The Minnesota North Stars went out with a whimper. After 25 seasons without a Stanley Cup championship, the franchise ended the 1992-1993 season with four consecutive losses to bring their record to 36 wins, 38 losses, and 10 ties. The team that had played in Minnesota since 1967 skated off the ice of Detroit’s Joe Louis Arena on April 15, 1993 sending passionate fans into a rage. To them, owner Norman Green had committed the biggest act of betrayal: he had signed a deal to take the team to Dallas, leaving Minnesota without a professional hockey team.
Four years later, Matt Majka sat around a table with a handful of people plotting the NHL’s return to Minnesota. The young University of Minnesota graduate started his career with a fledgling company called Rollerblade, eventually working as its vice president of product marketing and helping take annual revenues from $1 million to $200 million. Also in the room was Robert Naegele Jr., Rollerblade’s former owner, who was asking Majka to help bring hockey back to Minnesota. It wasn’t just a pipe dream. Naegele had applied for—and won—an unnamed NHL expansion team.
Majka accepted the offer and stepped into a new venture not unlike Rollerblade; both ventures had been start-ups, and both represented limitless potential. “I watched Rollerblade mature over 13 years, and I came to the Wild having seen what something with no history could be if it really took hold,” Majka says.
After the NHL granted the franchise in June of 1997, the group had three years to build their team. “We thought hockey could work again in Minnesota because of the state’s deep passion for the sport,” says Majka, “and we set out to get it right.” His marketing team spent the three years interviewing customers, sponsors, vendors, and fans about what they wanted and expected from a new NHL franchise.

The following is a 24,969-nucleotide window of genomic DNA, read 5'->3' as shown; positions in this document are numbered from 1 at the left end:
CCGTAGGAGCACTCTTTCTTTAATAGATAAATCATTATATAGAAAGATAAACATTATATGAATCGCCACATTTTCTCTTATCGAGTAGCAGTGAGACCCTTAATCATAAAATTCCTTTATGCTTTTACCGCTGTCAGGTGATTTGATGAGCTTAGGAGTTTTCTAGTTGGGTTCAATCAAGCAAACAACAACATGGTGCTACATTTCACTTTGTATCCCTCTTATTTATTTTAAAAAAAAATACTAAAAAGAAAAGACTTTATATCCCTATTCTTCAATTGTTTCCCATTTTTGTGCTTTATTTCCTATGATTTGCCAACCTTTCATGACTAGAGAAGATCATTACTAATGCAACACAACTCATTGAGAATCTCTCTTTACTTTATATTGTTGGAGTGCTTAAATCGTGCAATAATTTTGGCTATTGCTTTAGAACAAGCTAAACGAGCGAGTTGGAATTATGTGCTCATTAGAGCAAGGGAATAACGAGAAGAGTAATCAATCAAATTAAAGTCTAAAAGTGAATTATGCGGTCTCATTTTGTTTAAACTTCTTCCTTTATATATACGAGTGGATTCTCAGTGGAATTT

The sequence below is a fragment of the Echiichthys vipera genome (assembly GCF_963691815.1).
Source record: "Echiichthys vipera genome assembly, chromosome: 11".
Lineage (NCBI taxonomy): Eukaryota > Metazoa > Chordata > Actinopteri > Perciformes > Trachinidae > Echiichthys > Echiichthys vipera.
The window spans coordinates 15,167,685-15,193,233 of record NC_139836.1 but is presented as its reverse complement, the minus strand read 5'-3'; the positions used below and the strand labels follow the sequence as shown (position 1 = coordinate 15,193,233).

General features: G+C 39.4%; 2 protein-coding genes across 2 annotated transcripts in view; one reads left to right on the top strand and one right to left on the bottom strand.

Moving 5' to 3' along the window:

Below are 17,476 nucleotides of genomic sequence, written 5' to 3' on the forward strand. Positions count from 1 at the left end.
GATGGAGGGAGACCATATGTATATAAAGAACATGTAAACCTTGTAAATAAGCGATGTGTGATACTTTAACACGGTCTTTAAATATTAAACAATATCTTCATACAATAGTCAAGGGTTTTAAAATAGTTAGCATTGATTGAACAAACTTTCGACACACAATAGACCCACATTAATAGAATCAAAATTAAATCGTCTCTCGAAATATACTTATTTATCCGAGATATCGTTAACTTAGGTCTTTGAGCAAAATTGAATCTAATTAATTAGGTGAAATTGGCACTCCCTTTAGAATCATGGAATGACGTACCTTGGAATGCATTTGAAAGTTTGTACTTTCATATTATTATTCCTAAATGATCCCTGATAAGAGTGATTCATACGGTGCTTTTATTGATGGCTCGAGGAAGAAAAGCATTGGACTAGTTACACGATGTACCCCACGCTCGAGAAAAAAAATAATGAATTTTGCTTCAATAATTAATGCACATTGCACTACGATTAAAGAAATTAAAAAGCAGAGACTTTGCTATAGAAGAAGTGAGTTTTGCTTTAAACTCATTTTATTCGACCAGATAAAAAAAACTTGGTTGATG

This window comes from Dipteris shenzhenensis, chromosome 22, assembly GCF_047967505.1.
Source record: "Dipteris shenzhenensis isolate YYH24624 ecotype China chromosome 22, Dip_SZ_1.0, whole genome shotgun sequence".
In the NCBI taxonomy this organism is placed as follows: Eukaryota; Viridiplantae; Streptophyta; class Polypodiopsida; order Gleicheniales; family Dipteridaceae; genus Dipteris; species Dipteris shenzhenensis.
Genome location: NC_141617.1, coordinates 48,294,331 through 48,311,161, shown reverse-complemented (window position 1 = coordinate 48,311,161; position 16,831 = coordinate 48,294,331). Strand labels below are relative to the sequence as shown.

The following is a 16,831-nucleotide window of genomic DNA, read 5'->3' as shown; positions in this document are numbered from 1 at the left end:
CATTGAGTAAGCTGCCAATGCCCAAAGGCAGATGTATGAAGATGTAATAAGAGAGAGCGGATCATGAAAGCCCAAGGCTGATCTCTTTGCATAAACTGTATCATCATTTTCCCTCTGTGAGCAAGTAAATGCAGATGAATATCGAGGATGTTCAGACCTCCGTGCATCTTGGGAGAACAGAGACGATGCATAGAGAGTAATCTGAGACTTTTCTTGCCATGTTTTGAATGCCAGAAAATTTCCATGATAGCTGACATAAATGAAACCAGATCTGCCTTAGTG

The process led Majka and company to form a brand platform that still exists today: “The State of Hockey.” The phrase resonates with fans because it was born from the leadership group’s conversations with them. “The fans told us they were proud of the tradition and heritage of hockey in Minnesota,” Majka says. “It’s like Texas football or Indiana basketball. You can’t explain Minnesota hockey—you have to live it.” The team also allowed its fans to select the name. “The Minnesota Wild” was chosen from more than 13,000 submissions.
A new team would need a new stadium, and the Wild opened its four-level, $170 million Xcel Energy Center in September of 2000. Like the team itself, the Xcel Energy Center is rejuvenating downtown St. Paul. With a capacity crowd of 19,000, the environmentally sustainable and modern arena hosts events 175 days per year and serves as an economic engine for bars, hotels, restaurants, and other local businesses. When the Wild are not in town, the arena hosts concerts, rodeos, and other events. In 2008, it played host to the Republican National Convention.
Although it has been a success, professional hockey’s renaissance in St. Paul hasn’t been without its ups and downs. The Wild made the playoffs in its third season, but saw an NHL lockout cancel games and alienate fans just two years later. With new owner Craig Leipold in place, the team recovered to win its division in 2008, but then fell prey to injuries and free agency.
The last two years have marked a new era at the Xcel Energy Center. The stadium finds itself competing with a new MLB arena, Target Field, and a new NCAA Division I football field, TCF Bank Stadium, at the University of Minnesota. During the 2012 offseason and after another work stoppage, Leipold spent nearly $200 million to sign the league’s top two free agents, Zach Parise and Ryan Suter. Following the acquisitions, the Wild made the playoffs for the first time in four seasons.
With things on the ice looking up, Majka is using technology to conduct surveys and is once again looking for ways to maximize the fan experience. “We have an incredible team and an incredible building in which to watch hockey,” he says.
Fans seem to agree. Xcel Energy Center is routinely ranked among the highest in ESPN polls for best sports venue. Planned upgrades include new seats, a high-def scoreboard, and updated electric signage.
Thirteen years into their shared history, Minnesota’s new team and the new venue are wildly successful. Majka knows that the two go hand in hand. “The arena is just a building,” he says, “but the fans give it soul.”